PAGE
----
Whether you serve it sashimi-style, grilled on a skewer, or as tuna salad, here's what you need to know about the mighty finfish.

By Colleen Rush
March 16, 2012
Photographer: Iain Bagwell

Tuna—by the time most of us see it, it's in a state that belies just how mighty and regal the lightning-fast fish is in its natural habitat: steely, iridescent skin; powerful muscles and razorlike fins that propel it through water; the warm-blooded physiology that allows it to travel across oceans and survive in the coldest depths around the world. Ask any fisherman and he'll tell you that fighting a tuna on the line is one of the most exhilarating angling experiences.

In the United States, the feisty catch is most popular out of a humble can—Americans eat about 1 billion pounds of canned or pouch tuna every year—but in its natural, unprocessed state, tuna is pure luxury on a plate. The meaty, ruby red flesh is packed with heart-healthy omega-3 fatty acids, and it's one of the easiest types of fish to prepare.

Buy it right

Tenney Flynn, chef/owner of GW Fins in New Orleans, has a golden rule for home cooks buying tuna: "The tuna you buy in a grocery store or seafood market should look like the tuna you see in a good sushi bar," he says. Here's more great advice for choosing, inspecting, and storing your fish.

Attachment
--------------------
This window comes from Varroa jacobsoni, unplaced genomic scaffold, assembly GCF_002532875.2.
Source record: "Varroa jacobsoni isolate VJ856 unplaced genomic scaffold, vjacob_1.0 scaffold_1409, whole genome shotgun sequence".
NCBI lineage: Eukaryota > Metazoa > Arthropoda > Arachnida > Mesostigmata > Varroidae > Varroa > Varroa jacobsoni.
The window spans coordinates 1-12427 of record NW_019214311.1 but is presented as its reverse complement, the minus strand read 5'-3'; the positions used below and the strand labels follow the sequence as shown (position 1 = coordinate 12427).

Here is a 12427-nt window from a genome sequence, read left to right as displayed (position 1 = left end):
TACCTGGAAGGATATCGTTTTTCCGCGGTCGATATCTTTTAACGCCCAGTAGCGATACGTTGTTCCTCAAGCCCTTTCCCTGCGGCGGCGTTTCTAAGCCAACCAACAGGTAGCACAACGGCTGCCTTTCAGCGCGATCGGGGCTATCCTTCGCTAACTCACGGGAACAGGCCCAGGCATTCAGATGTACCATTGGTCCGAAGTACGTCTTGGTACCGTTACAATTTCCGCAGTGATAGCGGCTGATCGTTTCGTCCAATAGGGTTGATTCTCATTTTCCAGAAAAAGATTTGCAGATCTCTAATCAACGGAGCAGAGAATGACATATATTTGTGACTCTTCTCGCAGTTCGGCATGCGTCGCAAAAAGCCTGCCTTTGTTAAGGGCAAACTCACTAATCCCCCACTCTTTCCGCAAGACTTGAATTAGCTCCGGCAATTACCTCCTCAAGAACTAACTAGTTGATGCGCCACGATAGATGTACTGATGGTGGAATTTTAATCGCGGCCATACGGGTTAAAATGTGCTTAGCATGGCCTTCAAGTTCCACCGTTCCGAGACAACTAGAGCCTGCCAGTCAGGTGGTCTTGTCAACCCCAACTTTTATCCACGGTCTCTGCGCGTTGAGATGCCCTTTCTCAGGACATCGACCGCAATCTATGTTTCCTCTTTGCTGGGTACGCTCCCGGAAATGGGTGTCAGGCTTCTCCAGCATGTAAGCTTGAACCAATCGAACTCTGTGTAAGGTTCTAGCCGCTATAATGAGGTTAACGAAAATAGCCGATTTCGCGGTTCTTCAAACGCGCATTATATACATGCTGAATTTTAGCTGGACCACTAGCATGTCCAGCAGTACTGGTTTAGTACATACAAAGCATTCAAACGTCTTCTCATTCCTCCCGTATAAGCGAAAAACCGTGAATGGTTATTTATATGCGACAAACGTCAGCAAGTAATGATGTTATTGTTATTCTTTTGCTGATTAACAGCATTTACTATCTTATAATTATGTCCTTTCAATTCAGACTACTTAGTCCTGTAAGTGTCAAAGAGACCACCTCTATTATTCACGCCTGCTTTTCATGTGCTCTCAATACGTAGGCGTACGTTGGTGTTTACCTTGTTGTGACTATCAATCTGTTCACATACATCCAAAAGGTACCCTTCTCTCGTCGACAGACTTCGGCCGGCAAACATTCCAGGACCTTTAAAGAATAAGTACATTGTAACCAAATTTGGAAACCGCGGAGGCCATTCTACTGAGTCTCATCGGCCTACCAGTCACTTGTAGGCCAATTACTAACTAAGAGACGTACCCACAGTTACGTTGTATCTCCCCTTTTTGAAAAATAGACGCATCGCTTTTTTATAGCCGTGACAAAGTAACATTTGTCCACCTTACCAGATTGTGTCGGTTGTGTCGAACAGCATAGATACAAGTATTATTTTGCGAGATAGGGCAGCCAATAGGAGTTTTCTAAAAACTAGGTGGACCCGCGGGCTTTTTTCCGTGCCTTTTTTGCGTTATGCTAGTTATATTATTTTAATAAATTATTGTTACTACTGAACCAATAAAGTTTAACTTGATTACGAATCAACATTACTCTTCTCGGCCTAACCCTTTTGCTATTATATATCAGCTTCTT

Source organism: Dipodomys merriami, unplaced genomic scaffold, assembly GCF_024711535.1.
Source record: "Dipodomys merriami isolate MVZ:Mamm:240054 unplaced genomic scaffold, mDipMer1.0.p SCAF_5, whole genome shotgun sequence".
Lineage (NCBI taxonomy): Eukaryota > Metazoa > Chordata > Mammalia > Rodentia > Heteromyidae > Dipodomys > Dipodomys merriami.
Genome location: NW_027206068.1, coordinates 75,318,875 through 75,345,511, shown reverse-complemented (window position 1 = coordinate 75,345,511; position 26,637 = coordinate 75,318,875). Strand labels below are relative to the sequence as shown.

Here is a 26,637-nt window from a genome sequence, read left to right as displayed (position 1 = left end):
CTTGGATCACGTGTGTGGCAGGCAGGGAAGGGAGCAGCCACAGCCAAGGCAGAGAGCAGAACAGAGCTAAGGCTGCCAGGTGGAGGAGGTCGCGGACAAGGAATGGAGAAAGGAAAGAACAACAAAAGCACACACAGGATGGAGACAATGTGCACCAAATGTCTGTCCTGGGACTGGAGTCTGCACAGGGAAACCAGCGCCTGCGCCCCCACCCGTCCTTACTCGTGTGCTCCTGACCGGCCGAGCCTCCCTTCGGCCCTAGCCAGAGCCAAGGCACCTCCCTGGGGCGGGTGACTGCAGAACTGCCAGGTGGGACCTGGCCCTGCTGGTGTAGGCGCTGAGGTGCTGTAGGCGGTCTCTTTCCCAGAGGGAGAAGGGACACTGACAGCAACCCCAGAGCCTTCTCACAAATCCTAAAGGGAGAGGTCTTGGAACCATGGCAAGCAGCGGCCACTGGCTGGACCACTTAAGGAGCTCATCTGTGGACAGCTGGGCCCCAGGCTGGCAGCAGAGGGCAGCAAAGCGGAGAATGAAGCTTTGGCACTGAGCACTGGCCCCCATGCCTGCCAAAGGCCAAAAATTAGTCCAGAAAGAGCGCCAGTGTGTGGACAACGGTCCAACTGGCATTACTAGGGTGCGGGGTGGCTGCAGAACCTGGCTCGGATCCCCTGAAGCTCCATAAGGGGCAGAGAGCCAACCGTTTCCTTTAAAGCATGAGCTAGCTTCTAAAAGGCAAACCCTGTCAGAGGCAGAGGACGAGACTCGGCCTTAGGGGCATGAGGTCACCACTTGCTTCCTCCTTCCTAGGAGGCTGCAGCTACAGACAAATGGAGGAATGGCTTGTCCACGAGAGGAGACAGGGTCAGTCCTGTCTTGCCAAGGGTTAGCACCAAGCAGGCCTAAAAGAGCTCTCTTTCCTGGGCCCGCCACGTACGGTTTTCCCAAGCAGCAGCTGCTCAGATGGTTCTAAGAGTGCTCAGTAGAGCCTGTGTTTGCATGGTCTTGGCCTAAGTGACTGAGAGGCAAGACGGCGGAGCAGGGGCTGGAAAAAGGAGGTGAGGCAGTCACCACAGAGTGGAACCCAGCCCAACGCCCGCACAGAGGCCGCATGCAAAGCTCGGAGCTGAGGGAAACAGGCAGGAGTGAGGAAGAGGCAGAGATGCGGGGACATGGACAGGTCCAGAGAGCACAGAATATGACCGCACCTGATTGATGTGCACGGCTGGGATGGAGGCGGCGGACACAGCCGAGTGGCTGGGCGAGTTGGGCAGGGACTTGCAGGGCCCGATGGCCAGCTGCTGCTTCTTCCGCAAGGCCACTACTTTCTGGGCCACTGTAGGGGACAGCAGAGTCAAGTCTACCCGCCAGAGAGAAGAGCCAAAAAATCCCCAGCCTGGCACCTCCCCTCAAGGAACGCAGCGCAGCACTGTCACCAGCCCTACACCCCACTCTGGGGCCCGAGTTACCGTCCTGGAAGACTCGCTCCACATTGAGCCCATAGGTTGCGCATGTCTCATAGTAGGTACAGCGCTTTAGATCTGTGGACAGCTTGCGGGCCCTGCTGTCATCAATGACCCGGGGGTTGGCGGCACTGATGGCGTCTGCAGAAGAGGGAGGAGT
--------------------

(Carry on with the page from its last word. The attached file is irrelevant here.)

• Tuna is graded by color, firmness, and fat content. If you plan to eat it raw or very rare, buy Grade 1 (a.ka. "sushi grade") tuna.
  • Sniff before you buy. Tuna, like all good seafood, should have a fresh ocean smell, or no odor at all.
  • Don't buy fish that is slimy or grainy to the touch. This is a sign of old or improperly handled fish.
  • Buy a whole loin of tuna to cut steaks from yourself, or ask for steaks cut from a loin. Whole fish stays fresher longer because there's less surface area contact with the air. The longer tuna stays "intact," the better.
  • Use thawed or fresh tuna immediately, or store it in the coldest part of your refrigerator.
  • To store tuna in the refrigerator, wrap the fish in a paper towel, place it inside a zip-top plastic bag, and place the bag in a bowl filled with ice.

Fresh vs. frozen

Until recently, you could spot previously frozen tuna, because freezing naturally turns the fish brown, says marine biologist Wayne Samiere, president and CEO of Honolulu Fish Company. But now, some processors treat fresh tuna in carbon monoxide before freezing, which turns it a less natural water-melon red. To know what you're getting, ask if the tuna at your fish market is fresh or previously frozen. There's nothing wrong with frozen tuna per se, but if you are serving it raw or rare, fresh is best for taste and texture.